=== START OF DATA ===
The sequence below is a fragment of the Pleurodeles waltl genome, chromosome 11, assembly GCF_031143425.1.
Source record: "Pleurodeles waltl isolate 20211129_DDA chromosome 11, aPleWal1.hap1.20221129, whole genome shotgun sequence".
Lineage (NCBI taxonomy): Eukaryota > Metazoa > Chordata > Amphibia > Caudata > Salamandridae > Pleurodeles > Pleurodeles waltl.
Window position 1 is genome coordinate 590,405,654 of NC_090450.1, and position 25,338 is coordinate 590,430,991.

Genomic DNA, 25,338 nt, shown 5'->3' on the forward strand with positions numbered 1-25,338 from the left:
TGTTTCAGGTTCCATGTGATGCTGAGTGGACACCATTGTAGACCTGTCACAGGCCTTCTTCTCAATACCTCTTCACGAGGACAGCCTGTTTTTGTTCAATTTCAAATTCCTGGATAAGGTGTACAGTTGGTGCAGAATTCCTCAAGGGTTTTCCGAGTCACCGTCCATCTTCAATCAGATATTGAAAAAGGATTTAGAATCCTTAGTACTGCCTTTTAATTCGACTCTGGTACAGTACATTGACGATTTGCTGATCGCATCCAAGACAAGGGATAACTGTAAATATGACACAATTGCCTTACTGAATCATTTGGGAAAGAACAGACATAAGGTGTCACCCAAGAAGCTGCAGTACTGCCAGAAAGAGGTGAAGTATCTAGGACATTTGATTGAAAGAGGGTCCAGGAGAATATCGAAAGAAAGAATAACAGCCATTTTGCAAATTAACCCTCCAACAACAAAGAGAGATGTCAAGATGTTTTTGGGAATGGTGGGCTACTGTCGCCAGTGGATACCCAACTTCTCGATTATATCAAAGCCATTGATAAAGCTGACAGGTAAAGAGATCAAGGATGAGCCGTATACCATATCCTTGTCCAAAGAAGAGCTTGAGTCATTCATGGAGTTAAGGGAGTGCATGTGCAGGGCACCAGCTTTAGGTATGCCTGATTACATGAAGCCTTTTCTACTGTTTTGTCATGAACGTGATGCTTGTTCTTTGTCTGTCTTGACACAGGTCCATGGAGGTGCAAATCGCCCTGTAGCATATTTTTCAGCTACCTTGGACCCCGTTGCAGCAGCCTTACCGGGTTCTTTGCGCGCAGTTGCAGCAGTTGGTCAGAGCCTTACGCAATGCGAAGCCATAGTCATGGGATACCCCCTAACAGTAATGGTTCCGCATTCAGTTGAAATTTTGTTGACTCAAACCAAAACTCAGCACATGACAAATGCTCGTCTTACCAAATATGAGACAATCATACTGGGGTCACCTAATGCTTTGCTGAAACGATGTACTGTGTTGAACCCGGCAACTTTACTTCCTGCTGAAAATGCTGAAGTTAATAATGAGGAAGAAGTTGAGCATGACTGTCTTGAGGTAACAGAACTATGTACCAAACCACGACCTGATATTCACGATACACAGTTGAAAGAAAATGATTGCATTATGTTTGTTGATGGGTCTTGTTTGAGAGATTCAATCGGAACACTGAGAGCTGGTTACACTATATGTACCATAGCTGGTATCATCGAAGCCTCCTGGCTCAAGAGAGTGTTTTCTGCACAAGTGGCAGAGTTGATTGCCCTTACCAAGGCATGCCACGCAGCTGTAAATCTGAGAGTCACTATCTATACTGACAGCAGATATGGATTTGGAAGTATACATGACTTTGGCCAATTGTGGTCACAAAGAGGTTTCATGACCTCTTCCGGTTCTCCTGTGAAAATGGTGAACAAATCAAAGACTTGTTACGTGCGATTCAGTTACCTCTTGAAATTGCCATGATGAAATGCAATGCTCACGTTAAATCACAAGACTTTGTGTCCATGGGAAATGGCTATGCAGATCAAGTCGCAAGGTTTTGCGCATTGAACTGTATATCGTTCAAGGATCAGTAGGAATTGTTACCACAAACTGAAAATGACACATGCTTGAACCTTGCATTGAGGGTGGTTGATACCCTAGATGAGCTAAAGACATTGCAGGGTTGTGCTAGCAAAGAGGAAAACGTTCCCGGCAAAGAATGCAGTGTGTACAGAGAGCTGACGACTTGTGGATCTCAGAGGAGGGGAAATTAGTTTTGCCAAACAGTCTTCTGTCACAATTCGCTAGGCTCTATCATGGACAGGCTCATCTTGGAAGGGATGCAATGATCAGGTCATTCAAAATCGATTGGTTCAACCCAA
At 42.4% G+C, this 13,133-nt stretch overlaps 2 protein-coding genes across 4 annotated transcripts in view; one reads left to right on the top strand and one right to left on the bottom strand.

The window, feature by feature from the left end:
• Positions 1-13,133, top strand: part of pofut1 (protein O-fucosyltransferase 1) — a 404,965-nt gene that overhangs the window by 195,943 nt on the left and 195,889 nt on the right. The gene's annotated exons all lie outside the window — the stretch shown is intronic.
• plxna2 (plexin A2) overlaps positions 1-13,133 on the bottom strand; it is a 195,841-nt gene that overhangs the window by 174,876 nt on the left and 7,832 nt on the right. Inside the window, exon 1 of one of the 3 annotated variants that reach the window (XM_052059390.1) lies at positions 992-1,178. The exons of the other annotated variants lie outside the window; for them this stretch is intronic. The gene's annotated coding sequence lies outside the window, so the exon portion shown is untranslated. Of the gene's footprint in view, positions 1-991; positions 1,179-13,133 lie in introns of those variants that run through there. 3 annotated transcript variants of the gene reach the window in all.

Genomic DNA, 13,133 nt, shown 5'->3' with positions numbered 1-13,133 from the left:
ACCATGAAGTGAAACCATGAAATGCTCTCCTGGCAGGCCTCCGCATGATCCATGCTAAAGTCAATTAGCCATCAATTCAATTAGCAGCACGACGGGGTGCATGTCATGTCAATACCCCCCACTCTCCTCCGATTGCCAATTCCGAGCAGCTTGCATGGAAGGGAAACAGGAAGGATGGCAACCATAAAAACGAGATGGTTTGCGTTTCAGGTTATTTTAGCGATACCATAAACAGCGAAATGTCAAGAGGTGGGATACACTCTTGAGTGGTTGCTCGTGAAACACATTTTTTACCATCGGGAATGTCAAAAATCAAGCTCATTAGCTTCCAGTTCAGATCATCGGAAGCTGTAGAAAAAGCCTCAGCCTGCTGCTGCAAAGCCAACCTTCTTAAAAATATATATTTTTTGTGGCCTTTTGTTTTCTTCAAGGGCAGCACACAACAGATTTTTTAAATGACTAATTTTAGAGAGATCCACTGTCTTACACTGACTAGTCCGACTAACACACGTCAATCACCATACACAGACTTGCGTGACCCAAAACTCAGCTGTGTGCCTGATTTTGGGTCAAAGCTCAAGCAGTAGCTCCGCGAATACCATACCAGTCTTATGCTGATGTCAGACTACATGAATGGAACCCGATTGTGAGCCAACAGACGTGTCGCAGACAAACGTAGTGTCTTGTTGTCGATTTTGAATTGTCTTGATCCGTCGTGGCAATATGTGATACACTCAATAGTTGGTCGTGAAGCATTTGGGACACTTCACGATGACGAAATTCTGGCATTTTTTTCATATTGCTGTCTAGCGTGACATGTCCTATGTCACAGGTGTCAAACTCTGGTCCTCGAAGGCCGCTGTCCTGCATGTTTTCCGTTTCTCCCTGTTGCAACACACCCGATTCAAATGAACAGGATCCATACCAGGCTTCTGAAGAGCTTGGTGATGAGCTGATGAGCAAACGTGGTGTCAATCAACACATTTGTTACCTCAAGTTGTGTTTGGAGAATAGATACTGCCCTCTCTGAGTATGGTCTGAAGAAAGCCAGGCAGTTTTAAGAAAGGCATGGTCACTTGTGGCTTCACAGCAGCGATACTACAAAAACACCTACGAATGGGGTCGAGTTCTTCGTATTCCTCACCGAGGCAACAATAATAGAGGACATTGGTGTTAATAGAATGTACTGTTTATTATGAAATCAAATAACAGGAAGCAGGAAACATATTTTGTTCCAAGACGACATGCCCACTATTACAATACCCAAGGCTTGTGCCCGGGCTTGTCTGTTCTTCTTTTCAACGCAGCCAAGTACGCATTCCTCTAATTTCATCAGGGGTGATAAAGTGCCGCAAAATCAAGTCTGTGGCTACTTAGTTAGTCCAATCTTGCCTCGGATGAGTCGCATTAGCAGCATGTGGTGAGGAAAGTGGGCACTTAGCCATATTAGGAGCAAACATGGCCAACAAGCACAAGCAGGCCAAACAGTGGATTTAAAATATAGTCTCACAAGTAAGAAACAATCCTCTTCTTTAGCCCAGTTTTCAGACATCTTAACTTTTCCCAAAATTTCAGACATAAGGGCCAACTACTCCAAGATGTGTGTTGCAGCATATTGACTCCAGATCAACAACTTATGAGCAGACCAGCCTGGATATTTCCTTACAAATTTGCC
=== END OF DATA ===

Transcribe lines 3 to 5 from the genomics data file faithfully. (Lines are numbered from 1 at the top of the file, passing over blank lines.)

Lineage (NCBI taxonomy): Eukaryota > Metazoa > Chordata > Amphibia > Caudata > Salamandridae > Pleurodeles > Pleurodeles waltl.
Window position 1 is genome coordinate 590,405,654 of NC_090450.1, and position 25,338 is coordinate 590,430,991.

Genomic DNA, 25,338 nt, shown 5'->3' on the forward strand with positions numbered 1-25,338 from the left: